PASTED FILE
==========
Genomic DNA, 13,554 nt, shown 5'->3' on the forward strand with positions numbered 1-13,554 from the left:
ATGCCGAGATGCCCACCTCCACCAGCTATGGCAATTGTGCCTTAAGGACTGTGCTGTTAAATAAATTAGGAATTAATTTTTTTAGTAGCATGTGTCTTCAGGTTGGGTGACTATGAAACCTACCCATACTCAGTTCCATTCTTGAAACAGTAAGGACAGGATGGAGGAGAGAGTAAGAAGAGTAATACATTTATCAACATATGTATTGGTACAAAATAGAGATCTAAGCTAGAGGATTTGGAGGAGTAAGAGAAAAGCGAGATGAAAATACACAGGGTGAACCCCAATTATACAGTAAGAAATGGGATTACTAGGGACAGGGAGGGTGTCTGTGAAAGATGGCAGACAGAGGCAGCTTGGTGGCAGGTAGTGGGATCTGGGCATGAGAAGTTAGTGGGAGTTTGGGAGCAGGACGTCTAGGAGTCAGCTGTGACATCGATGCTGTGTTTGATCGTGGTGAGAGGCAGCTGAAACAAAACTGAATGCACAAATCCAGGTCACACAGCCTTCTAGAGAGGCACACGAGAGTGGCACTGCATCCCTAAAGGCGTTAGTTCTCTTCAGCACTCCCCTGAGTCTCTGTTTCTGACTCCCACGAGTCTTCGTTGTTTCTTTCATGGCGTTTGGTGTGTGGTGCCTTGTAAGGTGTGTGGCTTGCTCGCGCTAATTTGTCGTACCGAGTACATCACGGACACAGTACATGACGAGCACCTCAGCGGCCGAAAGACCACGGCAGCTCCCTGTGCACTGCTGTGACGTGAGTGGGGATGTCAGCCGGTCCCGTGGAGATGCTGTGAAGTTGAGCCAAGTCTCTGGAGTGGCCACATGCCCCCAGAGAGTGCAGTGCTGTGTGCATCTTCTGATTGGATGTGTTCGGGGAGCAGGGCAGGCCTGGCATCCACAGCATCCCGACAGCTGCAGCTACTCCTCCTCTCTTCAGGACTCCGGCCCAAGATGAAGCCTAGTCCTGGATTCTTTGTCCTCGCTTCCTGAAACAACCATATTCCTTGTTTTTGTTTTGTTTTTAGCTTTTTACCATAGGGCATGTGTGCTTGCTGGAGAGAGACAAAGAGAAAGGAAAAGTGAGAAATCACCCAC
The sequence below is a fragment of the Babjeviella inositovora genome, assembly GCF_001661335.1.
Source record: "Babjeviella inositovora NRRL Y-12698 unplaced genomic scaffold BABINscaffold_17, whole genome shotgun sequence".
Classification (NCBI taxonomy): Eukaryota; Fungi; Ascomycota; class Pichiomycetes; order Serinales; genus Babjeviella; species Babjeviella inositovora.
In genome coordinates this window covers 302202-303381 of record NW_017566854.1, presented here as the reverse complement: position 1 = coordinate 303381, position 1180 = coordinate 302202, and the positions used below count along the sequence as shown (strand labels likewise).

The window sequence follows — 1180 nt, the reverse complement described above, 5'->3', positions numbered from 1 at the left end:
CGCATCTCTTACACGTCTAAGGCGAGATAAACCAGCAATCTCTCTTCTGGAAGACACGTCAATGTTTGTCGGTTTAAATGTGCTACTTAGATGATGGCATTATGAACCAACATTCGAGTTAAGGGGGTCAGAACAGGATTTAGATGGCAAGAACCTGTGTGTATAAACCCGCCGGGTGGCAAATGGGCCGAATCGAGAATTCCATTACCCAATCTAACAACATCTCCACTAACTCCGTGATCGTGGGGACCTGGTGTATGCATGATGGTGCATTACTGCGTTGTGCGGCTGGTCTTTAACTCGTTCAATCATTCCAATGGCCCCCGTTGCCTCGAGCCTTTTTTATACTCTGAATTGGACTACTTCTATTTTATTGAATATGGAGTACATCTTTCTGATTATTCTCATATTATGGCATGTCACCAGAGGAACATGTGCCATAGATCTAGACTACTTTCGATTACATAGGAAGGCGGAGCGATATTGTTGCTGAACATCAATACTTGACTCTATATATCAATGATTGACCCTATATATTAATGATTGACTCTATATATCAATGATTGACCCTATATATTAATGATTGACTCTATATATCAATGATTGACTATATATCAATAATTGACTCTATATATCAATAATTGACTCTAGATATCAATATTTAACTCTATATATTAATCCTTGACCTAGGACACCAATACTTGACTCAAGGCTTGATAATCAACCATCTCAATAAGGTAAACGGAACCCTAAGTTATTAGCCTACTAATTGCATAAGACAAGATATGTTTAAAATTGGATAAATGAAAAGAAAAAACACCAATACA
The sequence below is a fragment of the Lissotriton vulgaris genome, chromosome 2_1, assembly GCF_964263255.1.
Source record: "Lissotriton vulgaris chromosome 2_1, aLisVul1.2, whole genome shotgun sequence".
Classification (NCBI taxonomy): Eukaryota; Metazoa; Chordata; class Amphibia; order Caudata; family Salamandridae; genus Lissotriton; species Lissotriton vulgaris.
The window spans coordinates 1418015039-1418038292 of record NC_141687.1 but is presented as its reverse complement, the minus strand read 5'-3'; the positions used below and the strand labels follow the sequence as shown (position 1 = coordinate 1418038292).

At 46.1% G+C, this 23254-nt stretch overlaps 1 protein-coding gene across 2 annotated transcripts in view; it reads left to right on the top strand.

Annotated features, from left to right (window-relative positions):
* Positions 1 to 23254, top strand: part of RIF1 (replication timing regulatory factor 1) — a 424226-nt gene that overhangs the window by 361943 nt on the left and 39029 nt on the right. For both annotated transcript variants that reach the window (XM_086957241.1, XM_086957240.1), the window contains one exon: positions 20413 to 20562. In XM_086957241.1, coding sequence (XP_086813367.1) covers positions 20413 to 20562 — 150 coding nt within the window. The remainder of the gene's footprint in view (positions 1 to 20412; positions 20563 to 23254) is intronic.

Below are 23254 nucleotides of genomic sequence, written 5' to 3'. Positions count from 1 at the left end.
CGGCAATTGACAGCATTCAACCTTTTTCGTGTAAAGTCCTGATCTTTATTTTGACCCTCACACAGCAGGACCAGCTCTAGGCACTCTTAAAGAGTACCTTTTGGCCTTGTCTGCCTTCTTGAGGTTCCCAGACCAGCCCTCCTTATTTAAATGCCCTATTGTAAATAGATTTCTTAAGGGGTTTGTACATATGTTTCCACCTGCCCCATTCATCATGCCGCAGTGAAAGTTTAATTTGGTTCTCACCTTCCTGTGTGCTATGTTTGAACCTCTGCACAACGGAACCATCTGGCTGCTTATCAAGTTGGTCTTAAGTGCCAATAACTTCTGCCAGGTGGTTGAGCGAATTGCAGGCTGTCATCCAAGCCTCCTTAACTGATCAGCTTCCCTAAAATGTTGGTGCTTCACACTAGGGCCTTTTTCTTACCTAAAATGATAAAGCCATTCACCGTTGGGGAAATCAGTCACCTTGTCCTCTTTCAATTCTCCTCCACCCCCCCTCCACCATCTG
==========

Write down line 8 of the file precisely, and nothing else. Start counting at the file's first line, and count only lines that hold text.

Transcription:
CGCATCTCTTACACGTCTAAGGCGAGATAAACCAGCAATCTCTCTTCTGGAAGACACGTCAATGTTTGTCGGTTTAAATGTGCTACTTAGATGATGGCATTATGAACCAACATTCGAGTTAAGGGGGTCAGAACAGGATTTAGATGGCAAGAACCTGTGTGTATAAACCCGCCGGGTGGCAAATGGGCCGAATCGAGAATTCCATTACCCAATCTAACAACATCTCCACTAACTCCGTGATCGTGGGGACCTGGTGTATGCATGATGGTGCATTACTGCGTTGTGCGGCTGGTCTTTAACTCGTTCAATCATTCCAATGGCCCCCGTTGCCTCGAGCCTTTTTTATACTCTGAATTGGACTACTTCTATTTTATTGAATATGGAGTACATCTTTCTGATTATTCTCATATTATGGCATGTCACCAGAGGAACATGTGCCATAGATCTAGACTACTTTCGATTACATAGGAAGGCGGAGCGATATTGTTGCTGAACATCAATACTTGACTCTATATATCAATGATTGACCCTATATATTAATGATTGACTCTATATATCAATGATTGACCCTATATATTAATGATTGACTCTATATATCAATGATTGACTATATATCAATAATTGACTCTATATATCAATAATTGACTCTAGATATCAATATTTAACTCTATATATTAATCCTTGACCTAGGACACCAATACTTGACTCAAGGCTTGATAATCAACCATCTCAATAAGGTAAACGGAACCCTAAGTTATTAGCCTACTAATTGCATAAGACAAGATATGTTTAAAATTGGATAAATGAAAAGAAAAAACACCAATACA